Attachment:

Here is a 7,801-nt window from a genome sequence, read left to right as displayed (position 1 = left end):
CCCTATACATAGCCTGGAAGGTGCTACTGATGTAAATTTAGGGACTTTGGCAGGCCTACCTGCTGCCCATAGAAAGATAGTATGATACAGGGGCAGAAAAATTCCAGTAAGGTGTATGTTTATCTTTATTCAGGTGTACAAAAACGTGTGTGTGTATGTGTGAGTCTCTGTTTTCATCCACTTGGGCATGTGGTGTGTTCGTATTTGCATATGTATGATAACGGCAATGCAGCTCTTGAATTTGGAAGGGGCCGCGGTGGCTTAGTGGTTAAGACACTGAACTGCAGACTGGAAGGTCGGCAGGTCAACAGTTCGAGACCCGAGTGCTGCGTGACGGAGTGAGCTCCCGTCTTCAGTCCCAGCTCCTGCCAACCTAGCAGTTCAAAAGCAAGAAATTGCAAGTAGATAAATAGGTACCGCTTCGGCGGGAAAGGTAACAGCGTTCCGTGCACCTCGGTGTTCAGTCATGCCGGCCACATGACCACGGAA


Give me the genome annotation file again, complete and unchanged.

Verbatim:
Here is a 7,801-nt window from a genome sequence, read left to right as displayed (position 1 = left end):
CCCTATACATAGCCTGGAAGGTGCTACTGATGTAAATTTAGGGACTTTGGCAGGCCTACCTGCTGCCCATAGAAAGATAGTATGATACAGGGGCAGAAAAATTCCAGTAAGGTGTATGTTTATCTTTATTCAGGTGTACAAAAACGTGTGTGTGTATGTGTGAGTCTCTGTTTTCATCCACTTGGGCATGTGGTGTGTTCGTATTTGCATATGTATGATAACGGCAATGCAGCTCTTGAATTTGGAAGGGGCCGCGGTGGCTTAGTGGTTAAGACACTGAACTGCAGACTGGAAGGTCGGCAGGTCAACAGTTCGAGACCCGAGTGCTGCGTGACGGAGTGAGCTCCCGTCTTCAGTCCCAGCTCCTGCCAACCTAGCAGTTCAAAAGCAAGAAATTGCAAGTAGATAAATAGGTACCGCTTCGGCGGGAAAGGTAACAGCGTTCCGTGCACCTCGGTGTTCAGTCATGCCGGCCACATGACCACGGAA